Treatment of LS-TIA includes surgical revascularization and medical modalities, but most of the patients are still treated conservatively with medication1, 3. To date, aggressive medical treatment with antiplatelet agents, statins, and risk-factor modification remains the first choice for patients with LS-TIA. These patients may benefit from revascularization therapy beyond aggressive medical management alone. Surgical management can be considered if the patient remains refractory to medical therapy. In most cases, LS-TIA is predominantly caused by stenosis or occlusion of the ICA. Carotid endarterectomy is a good choice to relieve symptoms and reduce the risk of stroke. In our presented case, the key to the successful resolution of this case was to remove the CCA plaque in the long segment.
The incidence of CCAO is approximately 3% in patients who undergo angiography for symptomatic cerebrovascular disease4. To date, guidelines have not recommended an optimal surgical procedure for CCAO5, which remains controversial. Endovascular therapy and open surgery have been reported as means of treating CCAO, such as carotid stenting, carotid-carotid artery crossover bypass and extracranial-intracranial (EC-IC) bypass surgery. However, when performing CCA stenting, it is usually challenging to pass the guidewire through chronic long-segmental occluded lesions, and the risk of vascular dissection and cerebral infarction is high. Carotid-carotid artery crossover bypass is an option for the treatment of CCAO, but the extra-anatomical approach and infections of the synthetic vascular grafts are the problems association with this surgical procedure. The Carotid Occlusion Surgery Study (COSS) compared medical therapy to EC-IC bypass in patients with recently symptomatic carotid occlusion6. However, thirty-day rates for ipsilateral ischemic stroke in the surgical group were significantly higher than in the nonsurgical group (14.4% vs. 2.0%).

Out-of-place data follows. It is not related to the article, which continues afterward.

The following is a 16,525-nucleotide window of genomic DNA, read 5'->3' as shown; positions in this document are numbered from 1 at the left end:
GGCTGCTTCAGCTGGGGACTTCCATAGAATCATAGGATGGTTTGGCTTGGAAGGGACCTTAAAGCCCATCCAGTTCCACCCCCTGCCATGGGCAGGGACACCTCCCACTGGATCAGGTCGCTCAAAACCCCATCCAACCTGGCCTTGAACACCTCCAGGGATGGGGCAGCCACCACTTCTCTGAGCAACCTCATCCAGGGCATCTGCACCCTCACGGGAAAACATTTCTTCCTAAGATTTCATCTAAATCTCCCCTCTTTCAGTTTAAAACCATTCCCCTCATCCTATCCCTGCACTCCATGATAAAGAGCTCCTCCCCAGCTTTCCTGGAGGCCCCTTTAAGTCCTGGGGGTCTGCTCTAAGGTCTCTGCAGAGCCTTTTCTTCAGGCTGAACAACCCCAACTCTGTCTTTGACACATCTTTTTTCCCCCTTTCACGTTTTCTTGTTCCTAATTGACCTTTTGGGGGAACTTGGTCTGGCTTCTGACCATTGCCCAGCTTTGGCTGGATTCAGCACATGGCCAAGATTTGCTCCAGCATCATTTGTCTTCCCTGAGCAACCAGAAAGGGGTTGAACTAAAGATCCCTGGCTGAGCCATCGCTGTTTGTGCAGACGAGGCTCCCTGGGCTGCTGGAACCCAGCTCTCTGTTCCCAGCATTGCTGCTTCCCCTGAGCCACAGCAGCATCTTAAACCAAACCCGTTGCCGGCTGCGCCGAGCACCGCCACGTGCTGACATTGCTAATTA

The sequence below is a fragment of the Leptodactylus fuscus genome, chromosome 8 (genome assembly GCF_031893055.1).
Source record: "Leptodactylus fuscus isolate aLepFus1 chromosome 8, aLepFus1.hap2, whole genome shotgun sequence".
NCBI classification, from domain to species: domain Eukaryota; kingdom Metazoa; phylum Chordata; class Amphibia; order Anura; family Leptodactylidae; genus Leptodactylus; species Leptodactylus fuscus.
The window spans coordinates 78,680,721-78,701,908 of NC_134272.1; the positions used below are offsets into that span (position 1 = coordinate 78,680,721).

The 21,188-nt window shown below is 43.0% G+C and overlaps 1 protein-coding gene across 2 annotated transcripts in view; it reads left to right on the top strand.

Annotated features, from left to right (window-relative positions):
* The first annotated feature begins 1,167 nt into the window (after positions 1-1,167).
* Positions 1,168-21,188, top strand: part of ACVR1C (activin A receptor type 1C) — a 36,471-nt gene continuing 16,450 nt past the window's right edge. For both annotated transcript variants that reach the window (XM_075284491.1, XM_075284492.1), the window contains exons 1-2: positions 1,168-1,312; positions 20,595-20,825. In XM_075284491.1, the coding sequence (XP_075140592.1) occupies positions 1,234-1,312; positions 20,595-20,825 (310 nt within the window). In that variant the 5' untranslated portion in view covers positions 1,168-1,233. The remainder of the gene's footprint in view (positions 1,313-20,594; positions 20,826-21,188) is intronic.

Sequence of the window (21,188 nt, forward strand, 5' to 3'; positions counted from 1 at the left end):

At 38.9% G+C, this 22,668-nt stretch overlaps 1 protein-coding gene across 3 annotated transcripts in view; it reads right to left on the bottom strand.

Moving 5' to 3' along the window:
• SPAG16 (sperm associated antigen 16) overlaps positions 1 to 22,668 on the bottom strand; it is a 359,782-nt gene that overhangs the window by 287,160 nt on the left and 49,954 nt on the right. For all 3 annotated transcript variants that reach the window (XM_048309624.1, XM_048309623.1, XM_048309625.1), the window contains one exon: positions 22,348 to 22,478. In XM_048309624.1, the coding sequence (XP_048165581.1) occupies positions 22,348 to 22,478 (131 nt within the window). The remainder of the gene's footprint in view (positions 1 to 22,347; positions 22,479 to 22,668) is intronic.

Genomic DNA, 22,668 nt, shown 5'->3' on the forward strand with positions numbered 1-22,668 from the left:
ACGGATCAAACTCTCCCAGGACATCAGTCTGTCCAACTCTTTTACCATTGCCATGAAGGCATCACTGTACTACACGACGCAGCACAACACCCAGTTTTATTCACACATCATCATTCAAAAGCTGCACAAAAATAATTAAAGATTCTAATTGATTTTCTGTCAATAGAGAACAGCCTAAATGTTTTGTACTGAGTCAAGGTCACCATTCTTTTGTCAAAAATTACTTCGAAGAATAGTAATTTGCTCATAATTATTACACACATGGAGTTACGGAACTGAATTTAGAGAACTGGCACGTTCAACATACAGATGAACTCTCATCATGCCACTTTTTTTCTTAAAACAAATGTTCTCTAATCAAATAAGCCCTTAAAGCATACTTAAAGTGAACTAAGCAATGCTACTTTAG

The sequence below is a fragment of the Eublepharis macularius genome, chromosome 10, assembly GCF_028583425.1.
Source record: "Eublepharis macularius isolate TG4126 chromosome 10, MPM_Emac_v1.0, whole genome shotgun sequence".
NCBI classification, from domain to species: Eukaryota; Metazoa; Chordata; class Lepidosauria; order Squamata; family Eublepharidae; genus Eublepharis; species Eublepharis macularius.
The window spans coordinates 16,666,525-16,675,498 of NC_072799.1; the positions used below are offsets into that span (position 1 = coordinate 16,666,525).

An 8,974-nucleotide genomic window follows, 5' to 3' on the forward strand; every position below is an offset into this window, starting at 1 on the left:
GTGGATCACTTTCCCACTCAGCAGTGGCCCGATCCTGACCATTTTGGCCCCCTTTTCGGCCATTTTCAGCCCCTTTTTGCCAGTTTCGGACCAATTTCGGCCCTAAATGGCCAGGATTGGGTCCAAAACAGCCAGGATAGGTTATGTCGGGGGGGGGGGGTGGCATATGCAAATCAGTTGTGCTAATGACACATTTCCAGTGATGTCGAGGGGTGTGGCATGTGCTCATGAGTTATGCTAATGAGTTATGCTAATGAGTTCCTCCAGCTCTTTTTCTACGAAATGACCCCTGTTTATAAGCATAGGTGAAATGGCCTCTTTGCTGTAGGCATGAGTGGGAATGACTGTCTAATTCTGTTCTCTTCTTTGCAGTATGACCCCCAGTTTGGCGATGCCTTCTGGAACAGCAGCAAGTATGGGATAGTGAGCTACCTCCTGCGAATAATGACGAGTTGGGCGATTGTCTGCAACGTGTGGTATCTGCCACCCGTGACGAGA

After a full pre-operative assessment, we performed RS-CEA for this patient instead of carotid-carotid artery crossover bypass or EC-IC bypass. The advantage of RS-CEA is that it can simultaneously treat long-segmental CCAO and initial-segmental occlusion of ICA with a relatively small neck incision. A retrospective study showed that RS-CEA was an effective treatment for chronic CCAO7. Although RS-CEA is effective in the treatment of CCAO, it may cause vascular rupture and restenosis. This technique requires a great deal of surgical training and sufficient endovascular skill. Our centre has performed RS-CEA on selected cases of long-segmental CCAO since 2008.
Although compromised hemodynamics secondary to an occlusive disease has been suggested as the cause of LS-TIA, the exact pathophysiology underlying limb-shaking is not clear. The pathophysiology of LS-TIA can be explained by the hypoperfusion theory. Tatemichi8 found significant hypoperfusion of the right dorsofrontal and upper rolandic regions contralateral to the shaking limb in a 63-year-old patient. In this case, we found hypoperfusion of the right corpus striatum. These reversible deficits in cerebral blood flow, which were maximal in the corpus striatum region, are consistent with low perfusion in the border zone territory. The physiological function of the striatum is to maintain the stability of movement. Involuntary movement, such as hand-foot tremor, can be caused by striatal dysfunction. This suggests that hemodynamic failure is the potential mechanism underlying LS-TIA secondary to CCAO. It is worth noting that the patient’s visual acuity and visual field increased after surgery. This may be explained by the improvement in the blood flow in the ophthalmic artery9.
In conclusion, our case sugests that hemodynamic failure is the potential mechanism underlying LS-TIA secondary to CCAO. The RS-CEA is an effective treatment for long-segment CCAO.